Last year, we published a post titled, "Is That A Half Pint Or A Half Gallon?" criticizing an opinion out of the Indiana Court of Appeals. Last week, the Indiana Supreme Court came out our way.
In Kovach v. Caligor Midwest, No. 49A04-0707-CV-406, slip op. (Ind. Sept. 8, 2009) (link here), a physician prescribed 15 mL of acetaminophen -- or half of a 30 mL plastic cup -- for pain relief, but the nurse gave the patient 30 mL -- or a whole cup -- instead. This resulted in the patient's death by an opiate overdose. The patient's family sued -- who else? -- the manufacturer of the plastic cup, saying that the cup was not suitable for precision measurements. The trial court granted summary judgment in the cup manufacturer's favor, the Court of Appeals reversed, and we howled.
This is a tragic situation, but it's not the cup manufacturer's fault. If the nurse gave a patient 9 mL instead of the prescribed 8 mL of a drug, one can imagine a situation where the markings on the side of the cup could be at fault. But no one mistakes a half-full cup with an entirely full cup because of blurry line markings. Any problem with the line marking simply could not have caused this injury.
Normally, when we howl, the moon doesn't respond.
But this time, the Indiana Supreme Court did. (Well, it responded either to our howl or the cup manufacturer's brief; it's probably better for our egos if we don't actually pin down that fact.)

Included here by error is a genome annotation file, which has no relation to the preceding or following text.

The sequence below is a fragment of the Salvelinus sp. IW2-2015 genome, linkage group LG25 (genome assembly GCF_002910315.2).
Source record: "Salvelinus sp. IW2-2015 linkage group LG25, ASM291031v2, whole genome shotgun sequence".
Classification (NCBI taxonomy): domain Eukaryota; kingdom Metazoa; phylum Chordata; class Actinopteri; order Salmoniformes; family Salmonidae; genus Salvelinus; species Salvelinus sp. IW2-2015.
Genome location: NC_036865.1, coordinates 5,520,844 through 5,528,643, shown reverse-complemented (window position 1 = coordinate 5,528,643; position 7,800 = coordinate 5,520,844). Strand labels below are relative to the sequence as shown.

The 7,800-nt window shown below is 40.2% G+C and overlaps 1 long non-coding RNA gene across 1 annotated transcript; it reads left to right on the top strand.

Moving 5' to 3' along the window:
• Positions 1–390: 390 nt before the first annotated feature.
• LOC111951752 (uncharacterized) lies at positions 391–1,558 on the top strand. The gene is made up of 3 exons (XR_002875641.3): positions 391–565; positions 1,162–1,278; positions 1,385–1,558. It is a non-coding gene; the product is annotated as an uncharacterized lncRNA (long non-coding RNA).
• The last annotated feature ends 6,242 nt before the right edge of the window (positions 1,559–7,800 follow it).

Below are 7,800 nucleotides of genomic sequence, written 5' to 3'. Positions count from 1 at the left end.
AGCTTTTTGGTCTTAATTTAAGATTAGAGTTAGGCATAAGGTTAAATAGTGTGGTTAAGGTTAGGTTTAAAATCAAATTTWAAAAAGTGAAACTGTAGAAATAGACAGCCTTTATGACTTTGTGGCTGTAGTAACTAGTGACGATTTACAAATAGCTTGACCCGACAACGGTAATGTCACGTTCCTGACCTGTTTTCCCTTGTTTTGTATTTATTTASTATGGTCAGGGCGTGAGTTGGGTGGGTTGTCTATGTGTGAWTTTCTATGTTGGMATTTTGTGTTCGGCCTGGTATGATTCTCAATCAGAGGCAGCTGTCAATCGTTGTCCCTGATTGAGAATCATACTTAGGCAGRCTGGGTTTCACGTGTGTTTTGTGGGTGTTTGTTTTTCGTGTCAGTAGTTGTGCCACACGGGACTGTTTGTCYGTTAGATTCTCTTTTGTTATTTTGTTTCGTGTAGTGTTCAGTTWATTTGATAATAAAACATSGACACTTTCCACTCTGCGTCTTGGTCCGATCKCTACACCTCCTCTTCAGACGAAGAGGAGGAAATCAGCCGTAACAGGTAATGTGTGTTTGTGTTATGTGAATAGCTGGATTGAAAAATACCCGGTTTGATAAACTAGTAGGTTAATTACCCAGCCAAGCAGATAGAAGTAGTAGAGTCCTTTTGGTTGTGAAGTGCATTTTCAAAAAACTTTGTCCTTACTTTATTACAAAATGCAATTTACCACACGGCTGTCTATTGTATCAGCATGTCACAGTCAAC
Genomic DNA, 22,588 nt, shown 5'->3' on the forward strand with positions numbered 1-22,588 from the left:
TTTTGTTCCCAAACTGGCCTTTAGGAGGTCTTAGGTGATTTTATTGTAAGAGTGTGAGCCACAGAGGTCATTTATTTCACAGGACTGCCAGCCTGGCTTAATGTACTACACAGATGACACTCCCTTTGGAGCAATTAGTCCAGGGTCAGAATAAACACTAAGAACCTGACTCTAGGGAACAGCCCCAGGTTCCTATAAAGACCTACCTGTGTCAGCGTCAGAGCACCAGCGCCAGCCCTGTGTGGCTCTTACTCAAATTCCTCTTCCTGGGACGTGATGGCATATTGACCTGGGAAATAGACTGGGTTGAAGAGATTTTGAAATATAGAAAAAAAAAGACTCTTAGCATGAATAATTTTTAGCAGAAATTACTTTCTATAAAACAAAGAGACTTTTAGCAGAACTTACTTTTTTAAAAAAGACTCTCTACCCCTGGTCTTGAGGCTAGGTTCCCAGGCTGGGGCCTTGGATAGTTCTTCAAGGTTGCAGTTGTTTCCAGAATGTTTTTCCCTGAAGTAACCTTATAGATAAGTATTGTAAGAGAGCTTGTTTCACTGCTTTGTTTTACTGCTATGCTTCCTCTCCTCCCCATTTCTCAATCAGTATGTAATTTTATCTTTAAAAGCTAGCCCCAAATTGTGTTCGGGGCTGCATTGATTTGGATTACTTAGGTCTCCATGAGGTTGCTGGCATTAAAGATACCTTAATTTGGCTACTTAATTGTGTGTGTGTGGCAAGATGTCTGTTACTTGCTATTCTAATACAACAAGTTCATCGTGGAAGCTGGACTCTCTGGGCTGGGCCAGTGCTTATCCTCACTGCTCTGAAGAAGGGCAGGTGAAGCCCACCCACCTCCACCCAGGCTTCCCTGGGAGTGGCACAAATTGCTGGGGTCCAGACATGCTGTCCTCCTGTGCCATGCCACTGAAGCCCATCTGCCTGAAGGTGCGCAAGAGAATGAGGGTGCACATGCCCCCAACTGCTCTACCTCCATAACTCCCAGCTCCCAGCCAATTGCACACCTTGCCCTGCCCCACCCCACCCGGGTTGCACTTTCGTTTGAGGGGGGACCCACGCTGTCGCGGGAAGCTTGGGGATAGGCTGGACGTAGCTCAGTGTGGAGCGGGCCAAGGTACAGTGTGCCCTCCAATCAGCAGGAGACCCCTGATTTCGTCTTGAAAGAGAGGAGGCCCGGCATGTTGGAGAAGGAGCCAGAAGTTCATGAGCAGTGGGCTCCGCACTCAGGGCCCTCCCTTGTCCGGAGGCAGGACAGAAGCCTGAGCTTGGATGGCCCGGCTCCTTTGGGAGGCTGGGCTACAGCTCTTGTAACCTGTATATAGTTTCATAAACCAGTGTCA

Last week, the Indiana Supreme Court reinstated the trial court's grant of summary judgment, and it did so on the ground that we had identified: "The cup was translucent, and acetaminophen with codeine is a red liquid. The nurse knew that she was supposed to administer a half-cup of medication, and anyone observing her could see whether the cup was half full or completely full. . . . The undisputed evidence thus demonstrates that if there was an overdose in this case, it was not caused by an imprecise measurement of medication attributable to less than readily discernible marks." Id. at 7.
Maybe we'll howl more often, hoping that we'll persuade other courts, so we don't see "the best [judicial] minds of [our] generation destroyed by madness, starving hysterical naked."